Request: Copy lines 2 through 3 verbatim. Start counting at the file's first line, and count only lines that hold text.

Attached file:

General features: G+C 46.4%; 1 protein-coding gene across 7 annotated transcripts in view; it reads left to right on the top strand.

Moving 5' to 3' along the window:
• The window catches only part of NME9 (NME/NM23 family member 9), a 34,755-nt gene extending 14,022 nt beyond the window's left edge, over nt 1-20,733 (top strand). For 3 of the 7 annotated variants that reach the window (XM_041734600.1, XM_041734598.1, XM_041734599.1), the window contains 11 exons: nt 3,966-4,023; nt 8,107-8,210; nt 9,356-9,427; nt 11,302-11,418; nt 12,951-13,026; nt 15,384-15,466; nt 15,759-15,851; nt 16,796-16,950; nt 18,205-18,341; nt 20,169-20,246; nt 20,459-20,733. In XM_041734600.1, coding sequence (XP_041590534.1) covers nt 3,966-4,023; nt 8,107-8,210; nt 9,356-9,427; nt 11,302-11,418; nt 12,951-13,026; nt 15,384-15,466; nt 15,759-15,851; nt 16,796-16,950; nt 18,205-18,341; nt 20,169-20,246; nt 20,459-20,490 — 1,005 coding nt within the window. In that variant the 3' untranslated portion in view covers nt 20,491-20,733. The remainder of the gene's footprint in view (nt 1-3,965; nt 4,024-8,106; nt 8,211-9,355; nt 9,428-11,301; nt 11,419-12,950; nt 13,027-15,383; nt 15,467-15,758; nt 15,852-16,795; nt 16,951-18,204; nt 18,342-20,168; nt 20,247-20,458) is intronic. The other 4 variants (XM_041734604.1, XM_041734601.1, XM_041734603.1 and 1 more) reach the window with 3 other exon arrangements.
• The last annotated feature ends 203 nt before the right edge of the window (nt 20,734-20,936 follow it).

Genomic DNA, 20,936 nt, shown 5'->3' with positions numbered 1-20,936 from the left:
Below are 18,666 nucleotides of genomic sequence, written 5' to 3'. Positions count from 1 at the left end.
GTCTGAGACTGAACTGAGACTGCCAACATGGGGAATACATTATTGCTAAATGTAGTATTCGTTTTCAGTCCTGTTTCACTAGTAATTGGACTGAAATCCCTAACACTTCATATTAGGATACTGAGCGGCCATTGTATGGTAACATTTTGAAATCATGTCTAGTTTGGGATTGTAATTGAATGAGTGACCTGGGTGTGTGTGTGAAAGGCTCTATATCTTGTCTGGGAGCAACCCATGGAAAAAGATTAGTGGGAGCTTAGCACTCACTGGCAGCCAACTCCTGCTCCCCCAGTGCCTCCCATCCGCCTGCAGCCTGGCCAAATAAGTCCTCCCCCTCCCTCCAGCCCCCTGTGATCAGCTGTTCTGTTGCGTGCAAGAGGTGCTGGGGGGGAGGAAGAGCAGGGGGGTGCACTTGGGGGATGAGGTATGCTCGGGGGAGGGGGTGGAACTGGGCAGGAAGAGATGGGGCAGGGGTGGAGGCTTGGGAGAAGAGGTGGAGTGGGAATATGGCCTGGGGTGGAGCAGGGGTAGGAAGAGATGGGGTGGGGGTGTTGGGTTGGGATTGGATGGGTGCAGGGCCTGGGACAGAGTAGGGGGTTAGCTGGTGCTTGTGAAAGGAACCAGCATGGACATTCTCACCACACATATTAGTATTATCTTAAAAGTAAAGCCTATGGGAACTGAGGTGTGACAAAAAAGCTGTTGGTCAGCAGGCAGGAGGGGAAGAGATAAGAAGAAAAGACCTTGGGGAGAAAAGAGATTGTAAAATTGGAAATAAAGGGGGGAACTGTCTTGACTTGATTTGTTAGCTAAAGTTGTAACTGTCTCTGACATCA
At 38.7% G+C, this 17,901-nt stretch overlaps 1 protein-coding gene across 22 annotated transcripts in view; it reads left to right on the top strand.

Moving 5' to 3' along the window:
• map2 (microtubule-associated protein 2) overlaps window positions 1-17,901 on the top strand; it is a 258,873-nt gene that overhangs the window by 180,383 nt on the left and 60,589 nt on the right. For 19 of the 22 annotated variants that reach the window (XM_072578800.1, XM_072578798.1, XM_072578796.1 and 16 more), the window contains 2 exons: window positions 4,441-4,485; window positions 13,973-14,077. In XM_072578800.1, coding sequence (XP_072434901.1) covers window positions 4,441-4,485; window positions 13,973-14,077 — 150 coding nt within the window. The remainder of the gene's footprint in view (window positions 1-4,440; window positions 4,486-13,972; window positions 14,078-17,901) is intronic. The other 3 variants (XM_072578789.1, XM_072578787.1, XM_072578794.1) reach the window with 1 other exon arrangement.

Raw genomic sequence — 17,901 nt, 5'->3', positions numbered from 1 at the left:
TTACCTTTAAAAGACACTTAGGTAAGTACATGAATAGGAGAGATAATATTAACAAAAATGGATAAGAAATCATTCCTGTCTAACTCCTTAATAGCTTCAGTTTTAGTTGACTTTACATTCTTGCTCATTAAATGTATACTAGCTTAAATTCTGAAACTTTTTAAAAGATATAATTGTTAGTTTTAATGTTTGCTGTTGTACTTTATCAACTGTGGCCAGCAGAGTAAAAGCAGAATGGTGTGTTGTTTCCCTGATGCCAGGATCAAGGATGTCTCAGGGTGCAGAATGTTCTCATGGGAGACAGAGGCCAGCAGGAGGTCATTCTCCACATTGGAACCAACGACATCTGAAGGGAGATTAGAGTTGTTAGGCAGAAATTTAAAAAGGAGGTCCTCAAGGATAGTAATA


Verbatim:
Moving 5' to 3' along the window:
• The window catches only part of NME9 (NME/NM23 family member 9), a 34,755-nt gene extending 14,022 nt beyond the window's left edge, over nt 1-20,733 (top strand). For 3 of the 7 annotated variants that reach the window (XM_041734600.1, XM_041734598.1, XM_041734599.1), the window contains 11 exons: nt 3,966-4,023; nt 8,107-8,210; nt 9,356-9,427; nt 11,302-11,418; nt 12,951-13,026; nt 15,384-15,466; nt 15,759-15,851; nt 16,796-16,950; nt 18,205-18,341; nt 20,169-20,246; nt 20,459-20,733. In XM_041734600.1, coding sequence (XP_041590534.1) covers nt 3,966-4,023; nt 8,107-8,210; nt 9,356-9,427; nt 11,302-11,418; nt 12,951-13,026; nt 15,384-15,466; nt 15,759-15,851; nt 16,796-16,950; nt 18,205-18,341; nt 20,169-20,246; nt 20,459-20,490 — 1,005 coding nt within the window. In that variant the 3' untranslated portion in view covers nt 20,491-20,733. The remainder of the gene's footprint in view (nt 1-3,965; nt 4,024-8,106; nt 8,211-9,355; nt 9,428-11,301; nt 11,419-12,950; nt 13,027-15,383; nt 15,467-15,758; nt 15,852-16,795; nt 16,951-18,204; nt 18,342-20,168; nt 20,247-20,458) is intronic. The other 4 variants (XM_041734604.1, XM_041734601.1, XM_041734603.1 and 1 more) reach the window with 3 other exon arrangements.